SA among worst hit by brain drain
London - Sub-Saharan African countries that invest in training doctors have ended up losing $2bn as the expert clinicians leave home to find work in more prosperous developed nations, researchers said on Friday.
A study by Canadian scientists found that South Africa and Zimbabwe suffer the worst economic losses due to doctors emigrating, while Australia, Canada, Britain and the United States benefit the most from recruiting doctors trained abroad.
The scientists, led by Edward Mills, chair of global health at the University of Ottawa, called on destination countries to recognise this imbalance and invest more in training and developing health systems in the countries that lose out.
"Many wealthy destination countries, which also train fewer doctors than are required, depend on immigrant doctors to make up the shortfall," Mills' team wrote in a study, which was published in the British Medical Journal.
"Developing countries are effectively paying to train staff who then support the health services of developed countries."
Experts say the migration, or "brain drain", of trained health workers from poorer countries to richer ones exacerbates the problem of already weak health systems in low-income countries battling epidemics of infectious diseases like HIV/Aids, tuberculosis (TB) and malaria.
The World Health Organisation adopted a code of practice in 2010 on international recruitment of health personnel that highlighted the problem of doctor brain drains and called on wealthy countries to offer financial help to poorer ones affected.
The code is seen as particularly important for sub-Saharan Africa, which suffers from a critical shortage of doctors and has a high prevalence of diseases such as HIV, TB and malaria.
The latest United Nations global HIV/Aids report released on Monday found that 68% of the around 34 million people worldwide who have the human immunodeficiency virus (HIV) that causes Aids live in Africa.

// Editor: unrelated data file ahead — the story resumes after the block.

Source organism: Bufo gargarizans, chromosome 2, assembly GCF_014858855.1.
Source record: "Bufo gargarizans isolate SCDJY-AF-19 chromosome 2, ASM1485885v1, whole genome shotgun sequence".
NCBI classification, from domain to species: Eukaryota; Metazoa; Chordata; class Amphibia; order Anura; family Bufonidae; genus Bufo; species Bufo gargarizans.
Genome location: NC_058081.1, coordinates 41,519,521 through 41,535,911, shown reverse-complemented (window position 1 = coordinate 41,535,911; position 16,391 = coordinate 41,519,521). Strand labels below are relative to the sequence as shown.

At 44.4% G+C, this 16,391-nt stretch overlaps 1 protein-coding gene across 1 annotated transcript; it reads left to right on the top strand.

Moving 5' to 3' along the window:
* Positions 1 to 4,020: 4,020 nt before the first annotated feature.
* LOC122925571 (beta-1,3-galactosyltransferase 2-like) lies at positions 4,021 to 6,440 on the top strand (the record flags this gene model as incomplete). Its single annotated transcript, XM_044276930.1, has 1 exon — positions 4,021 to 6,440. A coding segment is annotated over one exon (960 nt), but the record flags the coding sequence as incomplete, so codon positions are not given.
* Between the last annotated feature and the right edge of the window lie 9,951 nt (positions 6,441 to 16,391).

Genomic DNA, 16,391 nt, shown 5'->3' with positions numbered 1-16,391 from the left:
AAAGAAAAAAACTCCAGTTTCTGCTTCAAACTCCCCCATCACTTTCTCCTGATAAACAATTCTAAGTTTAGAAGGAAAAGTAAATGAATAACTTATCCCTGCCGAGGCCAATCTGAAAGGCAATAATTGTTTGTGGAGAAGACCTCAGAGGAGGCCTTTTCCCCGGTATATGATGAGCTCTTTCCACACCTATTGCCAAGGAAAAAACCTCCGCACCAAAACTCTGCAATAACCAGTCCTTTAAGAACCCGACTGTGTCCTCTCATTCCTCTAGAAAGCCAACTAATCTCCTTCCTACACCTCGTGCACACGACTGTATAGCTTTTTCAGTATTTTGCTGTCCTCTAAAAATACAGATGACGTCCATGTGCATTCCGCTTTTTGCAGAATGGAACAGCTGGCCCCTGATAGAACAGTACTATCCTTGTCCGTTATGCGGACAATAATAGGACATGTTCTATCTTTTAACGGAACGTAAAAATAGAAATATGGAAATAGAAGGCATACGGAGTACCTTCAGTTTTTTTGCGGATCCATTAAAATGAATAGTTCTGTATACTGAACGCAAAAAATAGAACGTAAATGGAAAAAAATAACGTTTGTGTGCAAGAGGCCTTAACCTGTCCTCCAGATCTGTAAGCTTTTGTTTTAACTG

Using various data including published reports on primary and secondary school spending from the United Nations Educational, Scientific and Cultural Organisation, Mills' team estimated the cost of educating a doctor through primary, secondary and medical school in nine sub-Saharan countries with some of the world's highest rates of HIV.
The countries studied included Ethiopia, Kenya, Malawi, Nigeria, South Africa, Tanzania, Uganda, Zambia and Zimbabwe.
The research team then added the figures together to estimate how much the origin countries paid to train doctors and how much the destination countries saved in employing them.
The results show that these governments spend between $21 000, the figure for Uganda, and $59 000, in South Africa, to train a doctor, only to see them in many cases migrate to richer countries.
"Among the nine sub-Saharan African countries most affected by HIV/Aids, more than $2bn of investment was lost through the emigration of trained doctors," the researchers said. "Our results indicate that South Africa incurs the highest costs for medical education and the greatest lost returns on investment."
The findings suggested the benefit to Britain was around $2.7bn, and to the United States about $846m.
Australia was estimated to have benefited to the tune of $621m, and Canada was $384m better off.